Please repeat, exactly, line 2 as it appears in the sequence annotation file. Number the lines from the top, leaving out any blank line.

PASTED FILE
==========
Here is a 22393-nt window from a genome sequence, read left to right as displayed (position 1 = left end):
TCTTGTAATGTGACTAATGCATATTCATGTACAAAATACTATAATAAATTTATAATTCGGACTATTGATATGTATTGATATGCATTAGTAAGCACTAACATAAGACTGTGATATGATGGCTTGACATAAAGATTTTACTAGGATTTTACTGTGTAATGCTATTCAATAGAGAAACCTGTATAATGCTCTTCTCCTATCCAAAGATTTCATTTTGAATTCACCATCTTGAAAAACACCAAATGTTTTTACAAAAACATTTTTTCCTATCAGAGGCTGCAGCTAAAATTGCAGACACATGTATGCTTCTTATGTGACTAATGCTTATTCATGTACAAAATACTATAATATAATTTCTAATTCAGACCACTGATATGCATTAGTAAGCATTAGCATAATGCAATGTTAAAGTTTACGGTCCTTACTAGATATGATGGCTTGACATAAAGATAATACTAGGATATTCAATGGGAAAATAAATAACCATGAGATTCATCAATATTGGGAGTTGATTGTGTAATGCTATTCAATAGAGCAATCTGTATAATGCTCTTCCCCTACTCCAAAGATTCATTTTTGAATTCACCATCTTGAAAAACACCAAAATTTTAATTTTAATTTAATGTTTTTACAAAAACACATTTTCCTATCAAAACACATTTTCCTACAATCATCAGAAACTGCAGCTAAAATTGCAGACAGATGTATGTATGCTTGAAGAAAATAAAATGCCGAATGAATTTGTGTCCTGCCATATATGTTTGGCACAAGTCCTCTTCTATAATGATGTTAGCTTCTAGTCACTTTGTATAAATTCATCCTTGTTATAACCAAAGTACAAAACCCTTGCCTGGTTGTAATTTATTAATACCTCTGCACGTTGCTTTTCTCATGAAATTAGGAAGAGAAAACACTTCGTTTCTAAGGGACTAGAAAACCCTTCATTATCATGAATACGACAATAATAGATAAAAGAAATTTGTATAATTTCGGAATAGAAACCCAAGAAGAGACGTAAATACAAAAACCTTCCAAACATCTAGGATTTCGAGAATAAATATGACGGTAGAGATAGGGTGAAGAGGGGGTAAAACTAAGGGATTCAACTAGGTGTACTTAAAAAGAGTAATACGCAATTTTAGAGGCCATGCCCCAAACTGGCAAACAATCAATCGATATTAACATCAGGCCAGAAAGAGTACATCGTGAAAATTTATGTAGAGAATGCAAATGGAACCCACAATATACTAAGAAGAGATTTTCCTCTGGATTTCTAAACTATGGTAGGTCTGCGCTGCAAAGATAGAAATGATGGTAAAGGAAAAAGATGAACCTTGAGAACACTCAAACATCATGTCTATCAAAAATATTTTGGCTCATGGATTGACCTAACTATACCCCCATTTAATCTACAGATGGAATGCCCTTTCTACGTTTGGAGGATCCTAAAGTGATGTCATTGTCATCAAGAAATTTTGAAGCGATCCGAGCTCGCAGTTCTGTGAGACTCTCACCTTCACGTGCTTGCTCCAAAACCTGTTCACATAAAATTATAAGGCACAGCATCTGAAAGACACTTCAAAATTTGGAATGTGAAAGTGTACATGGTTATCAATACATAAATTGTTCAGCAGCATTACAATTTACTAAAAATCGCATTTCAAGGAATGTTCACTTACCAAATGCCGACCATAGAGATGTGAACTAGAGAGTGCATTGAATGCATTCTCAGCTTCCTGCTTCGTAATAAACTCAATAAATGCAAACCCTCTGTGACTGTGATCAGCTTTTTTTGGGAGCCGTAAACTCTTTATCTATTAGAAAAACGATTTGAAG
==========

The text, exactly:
TCTTGTAATGTGACTAATGCATATTCATGTACAAAATACTATAATAAATTTATAATTCGGACTATTGATATGTATTGATATGCATTAGTAAGCACTAACATAAGACTGTGATATGATGGCTTGACATAAAGATTTTACTAGGATTTTACTGTGTAATGCTATTCAATAGAGAAACCTGTATAATGCTCTTCTCCTATCCAAAGATTTCATTTTGAATTCACCATCTTGAAAAACACCAAATGTTTTTACAAAAACATTTTTTCCTATCAGAGGCTGCAGCTAAAATTGCAGACACATGTATGCTTCTTATGTGACTAATGCTTATTCATGTACAAAATACTATAATATAATTTCTAATTCAGACCACTGATATGCATTAGTAAGCATTAGCATAATGCAATGTTAAAGTTTACGGTCCTTACTAGATATGATGGCTTGACATAAAGATAATACTAGGATATTCAATGGGAAAATAAATAACCATGAGATTCATCAATATTGGGAGTTGATTGTGTAATGCTATTCAATAGAGCAATCTGTATAATGCTCTTCCCCTACTCCAAAGATTCATTTTTGAATTCACCATCTTGAAAAACACCAAAATTTTAATTTTAATTTAATGTTTTTACAAAAACACATTTTCCTATCAAAACACATTTTCCTACAATCATCAGAAACTGCAGCTAAAATTGCAGACAGATGTATGTATGCTTGAAGAAAATAAAATGCCGAATGAATTTGTGTCCTGCCATATATGTTTGGCACAAGTCCTCTTCTATAATGATGTTAGCTTCTAGTCACTTTGTATAAATTCATCCTTGTTATAACCAAAGTACAAAACCCTTGCCTGGTTGTAATTTATTAATACCTCTGCACGTTGCTTTTCTCATGAAATTAGGAAGAGAAAACACTTCGTTTCTAAGGGACTAGAAAACCCTTCATTATCATGAATACGACAATAATAGATAAAAGAAATTTGTATAATTTCGGAATAGAAACCCAAGAAGAGACGTAAATACAAAAACCTTCCAAACATCTAGGATTTCGAGAATAAATATGACGGTAGAGATAGGGTGAAGAGGGGGTAAAACTAAGGGATTCAACTAGGTGTACTTAAAAAGAGTAATACGCAATTTTAGAGGCCATGCCCCAAACTGGCAAACAATCAATCGATATTAACATCAGGCCAGAAAGAGTACATCGTGAAAATTTATGTAGAGAATGCAAATGGAACCCACAATATACTAAGAAGAGATTTTCCTCTGGATTTCTAAACTATGGTAGGTCTGCGCTGCAAAGATAGAAATGATGGTAAAGGAAAAAGATGAACCTTGAGAACACTCAAACATCATGTCTATCAAAAATATTTTGGCTCATGGATTGACCTAACTATACCCCCATTTAATCTACAGATGGAATGCCCTTTCTACGTTTGGAGGATCCTAAAGTGATGTCATTGTCATCAAGAAATTTTGAAGCGATCCGAGCTCGCAGTTCTGTGAGACTCTCACCTTCACGTGCTTGCTCCAAAACCTGTTCACATAAAATTATAAGGCACAGCATCTGAAAGACACTTCAAAATTTGGAATGTGAAAGTGTACATGGTTATCAATACATAAATTGTTCAGCAGCATTACAATTTACTAAAAATCGCATTTCAAGGAATGTTCACTTACCAAATGCCGACCATAGAGATGTGAACTAGAGAGTGCATTGAATGCATTCTCAGCTTCCTGCTTCGTAATAAACTCAATAAATGCAAACCCTCTGTGACTGTGATCAGCTTTTTTTGGGAGCCGTAAACTCTTTATCTATTAGAAAAACGATTTGAAG